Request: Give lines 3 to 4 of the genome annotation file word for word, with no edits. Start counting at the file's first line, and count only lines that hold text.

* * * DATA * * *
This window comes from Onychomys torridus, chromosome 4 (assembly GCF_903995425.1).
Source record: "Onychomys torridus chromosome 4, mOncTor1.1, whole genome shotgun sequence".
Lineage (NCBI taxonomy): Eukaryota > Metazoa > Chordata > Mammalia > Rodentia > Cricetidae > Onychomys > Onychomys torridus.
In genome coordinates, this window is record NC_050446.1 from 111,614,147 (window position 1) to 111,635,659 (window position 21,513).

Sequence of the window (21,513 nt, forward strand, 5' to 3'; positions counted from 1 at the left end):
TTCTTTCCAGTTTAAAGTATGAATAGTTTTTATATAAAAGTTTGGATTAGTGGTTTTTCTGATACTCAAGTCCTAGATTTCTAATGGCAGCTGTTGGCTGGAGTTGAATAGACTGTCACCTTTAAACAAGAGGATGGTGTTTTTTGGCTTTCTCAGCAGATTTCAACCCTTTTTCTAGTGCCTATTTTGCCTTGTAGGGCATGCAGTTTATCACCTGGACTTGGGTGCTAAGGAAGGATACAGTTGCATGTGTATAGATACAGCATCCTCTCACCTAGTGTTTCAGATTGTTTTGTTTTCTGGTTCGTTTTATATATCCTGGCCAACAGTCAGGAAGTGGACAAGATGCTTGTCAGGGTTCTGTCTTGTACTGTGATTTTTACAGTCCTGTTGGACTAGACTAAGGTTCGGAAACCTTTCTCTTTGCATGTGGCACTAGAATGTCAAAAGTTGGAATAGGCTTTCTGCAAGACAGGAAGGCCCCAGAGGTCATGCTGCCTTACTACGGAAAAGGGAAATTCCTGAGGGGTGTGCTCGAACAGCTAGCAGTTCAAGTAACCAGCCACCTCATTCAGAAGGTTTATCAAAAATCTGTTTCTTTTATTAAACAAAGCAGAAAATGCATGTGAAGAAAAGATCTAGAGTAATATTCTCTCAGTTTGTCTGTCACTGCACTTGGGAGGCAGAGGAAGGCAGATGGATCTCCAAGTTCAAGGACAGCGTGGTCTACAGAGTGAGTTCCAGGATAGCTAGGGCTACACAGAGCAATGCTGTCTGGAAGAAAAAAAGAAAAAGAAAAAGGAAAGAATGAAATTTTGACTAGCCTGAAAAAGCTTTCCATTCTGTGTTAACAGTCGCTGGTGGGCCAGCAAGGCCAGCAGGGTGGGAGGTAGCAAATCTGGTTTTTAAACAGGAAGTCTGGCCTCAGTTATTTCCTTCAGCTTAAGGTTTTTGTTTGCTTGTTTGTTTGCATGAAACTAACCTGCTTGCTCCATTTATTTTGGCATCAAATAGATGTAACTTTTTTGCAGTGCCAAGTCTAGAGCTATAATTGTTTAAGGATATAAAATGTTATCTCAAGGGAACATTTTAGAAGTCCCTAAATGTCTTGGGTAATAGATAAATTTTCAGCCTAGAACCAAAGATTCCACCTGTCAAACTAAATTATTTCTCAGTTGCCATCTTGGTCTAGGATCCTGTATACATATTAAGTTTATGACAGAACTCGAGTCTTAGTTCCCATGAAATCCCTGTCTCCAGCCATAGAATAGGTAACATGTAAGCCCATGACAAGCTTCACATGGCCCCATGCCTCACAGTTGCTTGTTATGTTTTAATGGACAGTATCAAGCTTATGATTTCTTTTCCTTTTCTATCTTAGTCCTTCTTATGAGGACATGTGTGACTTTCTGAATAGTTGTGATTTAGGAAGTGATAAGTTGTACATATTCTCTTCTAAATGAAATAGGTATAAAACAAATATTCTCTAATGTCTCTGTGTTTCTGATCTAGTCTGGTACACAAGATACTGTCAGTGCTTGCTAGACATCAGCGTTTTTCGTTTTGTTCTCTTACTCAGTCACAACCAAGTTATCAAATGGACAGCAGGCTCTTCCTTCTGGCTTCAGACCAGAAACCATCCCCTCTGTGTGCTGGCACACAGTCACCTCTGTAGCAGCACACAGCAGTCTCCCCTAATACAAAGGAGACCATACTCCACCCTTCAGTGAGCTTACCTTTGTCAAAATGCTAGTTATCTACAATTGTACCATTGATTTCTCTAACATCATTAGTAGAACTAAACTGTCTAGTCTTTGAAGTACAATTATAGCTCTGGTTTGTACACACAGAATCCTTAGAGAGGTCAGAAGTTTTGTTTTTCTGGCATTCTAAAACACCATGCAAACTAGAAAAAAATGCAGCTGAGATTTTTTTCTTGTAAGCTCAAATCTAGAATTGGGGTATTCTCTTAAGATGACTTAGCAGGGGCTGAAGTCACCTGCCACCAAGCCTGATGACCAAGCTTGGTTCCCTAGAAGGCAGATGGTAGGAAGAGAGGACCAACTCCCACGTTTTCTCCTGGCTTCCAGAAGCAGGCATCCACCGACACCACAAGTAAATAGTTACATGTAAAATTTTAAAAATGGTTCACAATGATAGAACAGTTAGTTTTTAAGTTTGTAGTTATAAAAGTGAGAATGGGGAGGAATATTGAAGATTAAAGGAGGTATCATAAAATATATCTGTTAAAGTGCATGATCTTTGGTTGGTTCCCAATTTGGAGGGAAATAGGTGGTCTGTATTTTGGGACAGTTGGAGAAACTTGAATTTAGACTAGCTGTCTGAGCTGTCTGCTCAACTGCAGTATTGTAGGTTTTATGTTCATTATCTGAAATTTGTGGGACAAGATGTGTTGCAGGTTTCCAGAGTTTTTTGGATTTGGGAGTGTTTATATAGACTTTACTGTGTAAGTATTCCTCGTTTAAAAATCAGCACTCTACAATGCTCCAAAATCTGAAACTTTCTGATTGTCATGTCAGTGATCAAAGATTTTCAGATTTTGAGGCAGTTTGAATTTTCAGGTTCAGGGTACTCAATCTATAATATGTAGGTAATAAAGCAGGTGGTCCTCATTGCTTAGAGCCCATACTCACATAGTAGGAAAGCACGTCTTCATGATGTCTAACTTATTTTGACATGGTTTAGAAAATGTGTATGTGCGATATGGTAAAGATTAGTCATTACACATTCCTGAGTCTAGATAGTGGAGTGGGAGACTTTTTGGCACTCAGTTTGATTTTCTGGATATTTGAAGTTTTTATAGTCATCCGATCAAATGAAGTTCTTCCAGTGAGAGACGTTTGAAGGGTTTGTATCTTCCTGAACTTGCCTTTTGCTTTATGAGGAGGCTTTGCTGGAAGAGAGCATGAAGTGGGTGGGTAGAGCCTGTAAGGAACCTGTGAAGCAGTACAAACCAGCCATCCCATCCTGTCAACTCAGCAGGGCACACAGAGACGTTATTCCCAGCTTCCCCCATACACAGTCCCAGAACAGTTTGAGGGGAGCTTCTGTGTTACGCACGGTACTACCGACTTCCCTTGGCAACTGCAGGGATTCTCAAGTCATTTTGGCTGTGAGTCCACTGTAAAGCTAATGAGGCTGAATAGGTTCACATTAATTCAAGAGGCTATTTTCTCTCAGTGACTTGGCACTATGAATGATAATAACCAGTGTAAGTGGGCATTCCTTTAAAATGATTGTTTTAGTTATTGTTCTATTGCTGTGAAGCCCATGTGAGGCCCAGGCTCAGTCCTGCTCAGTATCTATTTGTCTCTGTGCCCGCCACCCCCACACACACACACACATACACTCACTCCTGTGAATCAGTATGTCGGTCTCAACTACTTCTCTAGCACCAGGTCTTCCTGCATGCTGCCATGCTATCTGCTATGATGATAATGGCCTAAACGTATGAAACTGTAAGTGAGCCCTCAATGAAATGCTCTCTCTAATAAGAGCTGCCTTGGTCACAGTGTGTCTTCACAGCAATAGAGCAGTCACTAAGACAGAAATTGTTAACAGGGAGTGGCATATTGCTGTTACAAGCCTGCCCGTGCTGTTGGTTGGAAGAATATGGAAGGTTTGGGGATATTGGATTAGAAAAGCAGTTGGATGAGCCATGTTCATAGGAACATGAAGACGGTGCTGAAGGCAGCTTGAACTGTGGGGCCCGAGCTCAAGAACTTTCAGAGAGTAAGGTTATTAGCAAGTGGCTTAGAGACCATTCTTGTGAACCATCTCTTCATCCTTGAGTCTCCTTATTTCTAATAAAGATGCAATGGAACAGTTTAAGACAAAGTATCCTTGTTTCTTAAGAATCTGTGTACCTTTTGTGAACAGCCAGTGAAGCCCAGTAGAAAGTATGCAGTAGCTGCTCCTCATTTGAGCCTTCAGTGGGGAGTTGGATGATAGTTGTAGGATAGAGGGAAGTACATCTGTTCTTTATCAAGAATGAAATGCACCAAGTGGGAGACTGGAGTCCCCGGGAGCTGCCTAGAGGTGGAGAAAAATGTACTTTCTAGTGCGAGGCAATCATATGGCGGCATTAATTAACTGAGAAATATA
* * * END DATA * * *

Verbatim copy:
Lineage (NCBI taxonomy): Eukaryota > Metazoa > Chordata > Mammalia > Rodentia > Cricetidae > Onychomys > Onychomys torridus.
In genome coordinates, this window is record NC_050446.1 from 111,614,147 (window position 1) to 111,635,659 (window position 21,513).